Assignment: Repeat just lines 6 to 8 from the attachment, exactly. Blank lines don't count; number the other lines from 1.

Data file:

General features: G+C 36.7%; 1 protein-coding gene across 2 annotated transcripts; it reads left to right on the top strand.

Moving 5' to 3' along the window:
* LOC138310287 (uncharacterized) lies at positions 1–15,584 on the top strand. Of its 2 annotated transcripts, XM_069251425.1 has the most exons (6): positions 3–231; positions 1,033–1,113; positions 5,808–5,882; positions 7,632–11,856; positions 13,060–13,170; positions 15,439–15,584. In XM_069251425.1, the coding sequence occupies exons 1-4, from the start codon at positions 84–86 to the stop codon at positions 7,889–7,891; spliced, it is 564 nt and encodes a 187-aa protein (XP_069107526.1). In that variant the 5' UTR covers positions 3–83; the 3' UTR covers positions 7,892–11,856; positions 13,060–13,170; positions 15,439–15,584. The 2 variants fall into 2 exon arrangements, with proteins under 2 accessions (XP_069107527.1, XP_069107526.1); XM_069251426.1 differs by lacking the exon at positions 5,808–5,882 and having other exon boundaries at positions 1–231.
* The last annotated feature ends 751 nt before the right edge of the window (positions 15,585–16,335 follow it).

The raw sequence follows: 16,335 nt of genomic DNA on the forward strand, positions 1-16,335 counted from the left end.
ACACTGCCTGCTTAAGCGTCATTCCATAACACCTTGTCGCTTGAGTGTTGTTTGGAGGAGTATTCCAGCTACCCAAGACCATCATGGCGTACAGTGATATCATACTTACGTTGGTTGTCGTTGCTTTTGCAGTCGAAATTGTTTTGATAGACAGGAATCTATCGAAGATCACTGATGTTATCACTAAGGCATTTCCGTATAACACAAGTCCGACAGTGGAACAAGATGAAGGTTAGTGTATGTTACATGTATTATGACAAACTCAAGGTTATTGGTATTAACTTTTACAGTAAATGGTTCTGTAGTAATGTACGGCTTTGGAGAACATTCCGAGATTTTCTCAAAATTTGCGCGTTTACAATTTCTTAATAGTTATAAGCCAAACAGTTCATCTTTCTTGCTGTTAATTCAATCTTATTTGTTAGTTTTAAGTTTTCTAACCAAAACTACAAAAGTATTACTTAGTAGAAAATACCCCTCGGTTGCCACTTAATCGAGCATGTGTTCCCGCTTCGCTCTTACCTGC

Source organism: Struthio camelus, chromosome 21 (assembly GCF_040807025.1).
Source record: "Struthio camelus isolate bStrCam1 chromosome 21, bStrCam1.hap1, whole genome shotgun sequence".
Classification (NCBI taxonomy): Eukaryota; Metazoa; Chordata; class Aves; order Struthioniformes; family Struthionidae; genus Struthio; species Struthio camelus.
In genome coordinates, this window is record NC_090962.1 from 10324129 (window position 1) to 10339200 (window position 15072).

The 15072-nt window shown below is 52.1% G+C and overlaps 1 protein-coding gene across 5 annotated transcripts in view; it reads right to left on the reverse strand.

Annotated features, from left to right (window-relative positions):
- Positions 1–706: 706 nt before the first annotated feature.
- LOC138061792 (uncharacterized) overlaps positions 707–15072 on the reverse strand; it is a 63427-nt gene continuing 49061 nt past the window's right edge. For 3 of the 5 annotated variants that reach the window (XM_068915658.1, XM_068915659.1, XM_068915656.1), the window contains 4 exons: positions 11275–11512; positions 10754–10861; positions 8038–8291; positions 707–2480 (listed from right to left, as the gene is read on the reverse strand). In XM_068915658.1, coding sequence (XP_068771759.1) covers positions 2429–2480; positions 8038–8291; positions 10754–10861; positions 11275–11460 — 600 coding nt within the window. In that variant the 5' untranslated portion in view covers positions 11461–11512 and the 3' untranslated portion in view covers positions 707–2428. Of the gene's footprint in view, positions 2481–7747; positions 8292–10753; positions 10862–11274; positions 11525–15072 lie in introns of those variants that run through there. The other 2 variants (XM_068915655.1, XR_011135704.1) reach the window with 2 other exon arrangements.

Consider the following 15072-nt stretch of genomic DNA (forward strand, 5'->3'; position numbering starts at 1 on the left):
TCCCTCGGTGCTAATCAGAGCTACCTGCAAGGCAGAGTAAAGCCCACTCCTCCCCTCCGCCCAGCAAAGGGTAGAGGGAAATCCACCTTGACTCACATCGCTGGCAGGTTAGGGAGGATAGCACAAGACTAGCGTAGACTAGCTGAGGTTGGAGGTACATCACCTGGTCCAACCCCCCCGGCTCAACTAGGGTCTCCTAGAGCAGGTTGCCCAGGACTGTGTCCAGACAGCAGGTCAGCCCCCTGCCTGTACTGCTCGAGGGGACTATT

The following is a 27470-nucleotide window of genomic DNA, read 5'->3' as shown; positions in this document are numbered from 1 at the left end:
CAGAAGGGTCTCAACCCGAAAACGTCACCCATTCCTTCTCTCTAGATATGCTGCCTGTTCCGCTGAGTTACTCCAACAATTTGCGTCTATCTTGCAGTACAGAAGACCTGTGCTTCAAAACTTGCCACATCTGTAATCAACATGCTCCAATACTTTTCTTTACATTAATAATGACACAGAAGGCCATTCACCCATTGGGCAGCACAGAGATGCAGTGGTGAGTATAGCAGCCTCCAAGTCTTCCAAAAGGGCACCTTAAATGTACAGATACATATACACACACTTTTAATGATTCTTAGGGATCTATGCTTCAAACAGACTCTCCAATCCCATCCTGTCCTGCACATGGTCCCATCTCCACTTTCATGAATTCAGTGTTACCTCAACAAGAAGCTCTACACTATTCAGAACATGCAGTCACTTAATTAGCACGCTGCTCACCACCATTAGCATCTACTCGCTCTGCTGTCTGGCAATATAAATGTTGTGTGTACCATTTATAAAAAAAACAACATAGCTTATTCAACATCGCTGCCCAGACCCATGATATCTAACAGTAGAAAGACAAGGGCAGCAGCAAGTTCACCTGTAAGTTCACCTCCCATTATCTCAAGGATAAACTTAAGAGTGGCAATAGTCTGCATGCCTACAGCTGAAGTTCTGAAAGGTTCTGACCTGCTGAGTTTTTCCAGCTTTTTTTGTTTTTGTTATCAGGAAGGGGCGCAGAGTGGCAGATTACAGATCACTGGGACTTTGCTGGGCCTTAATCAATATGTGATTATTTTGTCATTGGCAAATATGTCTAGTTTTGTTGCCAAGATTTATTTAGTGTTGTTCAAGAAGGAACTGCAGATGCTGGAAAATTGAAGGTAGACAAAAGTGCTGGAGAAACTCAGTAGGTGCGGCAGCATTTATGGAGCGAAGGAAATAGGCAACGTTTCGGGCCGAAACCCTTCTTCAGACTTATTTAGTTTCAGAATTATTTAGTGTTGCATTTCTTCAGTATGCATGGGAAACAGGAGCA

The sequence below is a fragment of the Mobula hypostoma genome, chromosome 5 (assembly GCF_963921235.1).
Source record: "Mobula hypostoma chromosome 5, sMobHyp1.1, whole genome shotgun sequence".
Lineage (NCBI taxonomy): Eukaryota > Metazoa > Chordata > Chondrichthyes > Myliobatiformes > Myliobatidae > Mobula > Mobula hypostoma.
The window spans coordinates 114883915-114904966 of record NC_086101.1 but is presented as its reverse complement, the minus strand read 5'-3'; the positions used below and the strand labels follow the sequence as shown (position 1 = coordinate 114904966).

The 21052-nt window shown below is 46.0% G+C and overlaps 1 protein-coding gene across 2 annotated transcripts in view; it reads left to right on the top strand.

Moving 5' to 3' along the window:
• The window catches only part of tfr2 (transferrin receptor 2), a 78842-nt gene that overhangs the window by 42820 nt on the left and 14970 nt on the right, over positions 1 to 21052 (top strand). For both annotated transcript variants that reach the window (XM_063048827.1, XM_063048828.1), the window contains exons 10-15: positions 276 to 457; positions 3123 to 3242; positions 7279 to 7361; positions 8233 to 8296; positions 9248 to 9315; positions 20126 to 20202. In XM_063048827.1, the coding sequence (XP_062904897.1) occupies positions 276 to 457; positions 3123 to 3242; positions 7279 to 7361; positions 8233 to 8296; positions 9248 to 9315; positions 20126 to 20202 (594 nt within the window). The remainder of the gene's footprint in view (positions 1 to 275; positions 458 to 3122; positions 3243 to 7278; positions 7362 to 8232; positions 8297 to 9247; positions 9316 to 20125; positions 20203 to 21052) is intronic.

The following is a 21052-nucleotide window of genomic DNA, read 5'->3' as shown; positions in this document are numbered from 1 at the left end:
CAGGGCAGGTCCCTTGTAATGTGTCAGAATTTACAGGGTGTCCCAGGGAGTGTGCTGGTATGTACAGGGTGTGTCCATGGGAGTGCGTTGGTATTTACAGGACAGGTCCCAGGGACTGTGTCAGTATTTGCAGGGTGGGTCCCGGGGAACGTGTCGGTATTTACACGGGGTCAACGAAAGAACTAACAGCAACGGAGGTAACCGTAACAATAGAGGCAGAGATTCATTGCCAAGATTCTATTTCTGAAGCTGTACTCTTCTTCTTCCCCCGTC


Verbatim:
ACACTGCCTGCTTAAGCGTCATTCCATAACACCTTGTCGCTTGAGTGTTGTTTGGAGGAGTATTCCAGCTACCCAAGACCATCATGGCGTACAGTGATATCATACTTACGTTGGTTGTCGTTGCTTTTGCAGTCGAAATTGTTTTGATAGACAGGAATCTATCGAAGATCACTGATGTTATCACTAAGGCATTTCCGTATAACACAAGTCCGACAGTGGAACAAGATGAAGGTTAGTGTATGTTACATGTATTATGACAAACTCAAGGTTATTGGTATTAACTTTTACAGTAAATGGTTCTGTAGTAATGTACGGCTTTGGAGAACATTCCGAGATTTTCTCAAAATTTGCGCGTTTACAATTTCTTAATAGTTATAAGCCAAACAGTTCATCTTTCTTGCTGTTAATTCAATCTTATTTGTTAGTTTTAAGTTTTCTAACCAAAACTACAAAAGTATTACTTAGTAGAAAATACCCCTCGGTTGCCACTTAATCGAGCATGTGTTCCCGCTTCGCTCTTACCTGC

Source organism: Struthio camelus, chromosome 21 (assembly GCF_040807025.1).
Source record: "Struthio camelus isolate bStrCam1 chromosome 21, bStrCam1.hap1, whole genome shotgun sequence".